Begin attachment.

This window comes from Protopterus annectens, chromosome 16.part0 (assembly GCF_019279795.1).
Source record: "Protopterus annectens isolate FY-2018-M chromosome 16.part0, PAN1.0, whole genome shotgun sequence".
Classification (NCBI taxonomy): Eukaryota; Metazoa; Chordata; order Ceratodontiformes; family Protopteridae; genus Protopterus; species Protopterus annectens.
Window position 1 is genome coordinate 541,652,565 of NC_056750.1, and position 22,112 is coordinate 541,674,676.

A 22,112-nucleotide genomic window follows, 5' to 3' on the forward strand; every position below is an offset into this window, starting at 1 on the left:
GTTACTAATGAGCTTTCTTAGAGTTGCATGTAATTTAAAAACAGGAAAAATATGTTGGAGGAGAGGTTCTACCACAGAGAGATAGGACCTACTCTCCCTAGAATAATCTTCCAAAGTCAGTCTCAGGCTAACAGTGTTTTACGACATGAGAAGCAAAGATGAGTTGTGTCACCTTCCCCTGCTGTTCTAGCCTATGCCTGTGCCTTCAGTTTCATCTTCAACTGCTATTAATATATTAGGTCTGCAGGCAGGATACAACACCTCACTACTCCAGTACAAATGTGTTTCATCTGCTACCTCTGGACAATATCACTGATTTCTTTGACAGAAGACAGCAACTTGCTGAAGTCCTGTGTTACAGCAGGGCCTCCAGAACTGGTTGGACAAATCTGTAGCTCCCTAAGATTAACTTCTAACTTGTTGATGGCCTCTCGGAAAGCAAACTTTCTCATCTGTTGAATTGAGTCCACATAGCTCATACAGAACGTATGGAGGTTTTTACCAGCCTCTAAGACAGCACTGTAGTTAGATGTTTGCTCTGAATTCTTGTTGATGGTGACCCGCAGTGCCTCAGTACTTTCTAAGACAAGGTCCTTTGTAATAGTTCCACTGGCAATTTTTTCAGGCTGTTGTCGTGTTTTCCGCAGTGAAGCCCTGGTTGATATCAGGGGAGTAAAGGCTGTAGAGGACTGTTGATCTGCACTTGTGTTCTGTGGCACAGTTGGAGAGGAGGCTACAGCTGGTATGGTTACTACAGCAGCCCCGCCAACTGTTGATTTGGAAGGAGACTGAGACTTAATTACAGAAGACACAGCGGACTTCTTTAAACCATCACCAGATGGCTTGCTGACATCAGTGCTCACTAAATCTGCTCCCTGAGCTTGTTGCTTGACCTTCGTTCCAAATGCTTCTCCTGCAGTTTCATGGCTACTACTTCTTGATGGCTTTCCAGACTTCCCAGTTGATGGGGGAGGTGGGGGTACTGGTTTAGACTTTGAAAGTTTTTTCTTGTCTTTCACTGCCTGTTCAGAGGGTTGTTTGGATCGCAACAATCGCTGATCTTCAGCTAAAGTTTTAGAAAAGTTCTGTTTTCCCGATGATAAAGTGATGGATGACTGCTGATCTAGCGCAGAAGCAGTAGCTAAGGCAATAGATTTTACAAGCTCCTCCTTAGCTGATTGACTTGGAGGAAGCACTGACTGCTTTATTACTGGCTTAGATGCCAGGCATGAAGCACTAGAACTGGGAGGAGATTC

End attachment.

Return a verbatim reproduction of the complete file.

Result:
This window comes from Protopterus annectens, chromosome 16.part0 (assembly GCF_019279795.1).
Source record: "Protopterus annectens isolate FY-2018-M chromosome 16.part0, PAN1.0, whole genome shotgun sequence".
Classification (NCBI taxonomy): Eukaryota; Metazoa; Chordata; order Ceratodontiformes; family Protopteridae; genus Protopterus; species Protopterus annectens.
Window position 1 is genome coordinate 541,652,565 of NC_056750.1, and position 22,112 is coordinate 541,674,676.

A 22,112-nucleotide genomic window follows, 5' to 3' on the forward strand; every position below is an offset into this window, starting at 1 on the left:
GTTACTAATGAGCTTTCTTAGAGTTGCATGTAATTTAAAAACAGGAAAAATATGTTGGAGGAGAGGTTCTACCACAGAGAGATAGGACCTACTCTCCCTAGAATAATCTTCCAAAGTCAGTCTCAGGCTAACAGTGTTTTACGACATGAGAAGCAAAGATGAGTTGTGTCACCTTCCCCTGCTGTTCTAGCCTATGCCTGTGCCTTCAGTTTCATCTTCAACTGCTATTAATATATTAGGTCTGCAGGCAGGATACAACACCTCACTACTCCAGTACAAATGTGTTTCATCTGCTACCTCTGGACAATATCACTGATTTCTTTGACAGAAGACAGCAACTTGCTGAAGTCCTGTGTTACAGCAGGGCCTCCAGAACTGGTTGGACAAATCTGTAGCTCCCTAAGATTAACTTCTAACTTGTTGATGGCCTCTCGGAAAGCAAACTTTCTCATCTGTTGAATTGAGTCCACATAGCTCATACAGAACGTATGGAGGTTTTTACCAGCCTCTAAGACAGCACTGTAGTTAGATGTTTGCTCTGAATTCTTGTTGATGGTGACCCGCAGTGCCTCAGTACTTTCTAAGACAAGGTCCTTTGTAATAGTTCCACTGGCAATTTTTTCAGGCTGTTGTCGTGTTTTCCGCAGTGAAGCCCTGGTTGATATCAGGGGAGTAAAGGCTGTAGAGGACTGTTGATCTGCACTTGTGTTCTGTGGCACAGTTGGAGAGGAGGCTACAGCTGGTATGGTTACTACAGCAGCCCCGCCAACTGTTGATTTGGAAGGAGACTGAGACTTAATTACAGAAGACACAGCGGACTTCTTTAAACCATCACCAGATGGCTTGCTGACATCAGTGCTCACTAAATCTGCTCCCTGAGCTTGTTGCTTGACCTTCGTTCCAAATGCTTCTCCTGCAGTTTCATGGCTACTACTTCTTGATGGCTTTCCAGACTTCCCAGTTGATGGGGGAGGTGGGGGTACTGGTTTAGACTTTGAAAGTTTTTTCTTGTCTTTCACTGCCTGTTCAGAGGGTTGTTTGGATCGCAACAATCGCTGATCTTCAGCTAAAGTTTTAGAAAAGTTCTGTTTTCCCGATGATAAAGTGATGGATGACTGCTGATCTAGCGCAGAAGCAGTAGCTAAGGCAATAGATTTTACAAGCTCCTCCTTAGCTGATTGACTTGGAGGAAGCACTGACTGCTTTATTACTGGCTTAGATGCCAGGCATGAAGCACTAGAACTGGGAGGAGATTC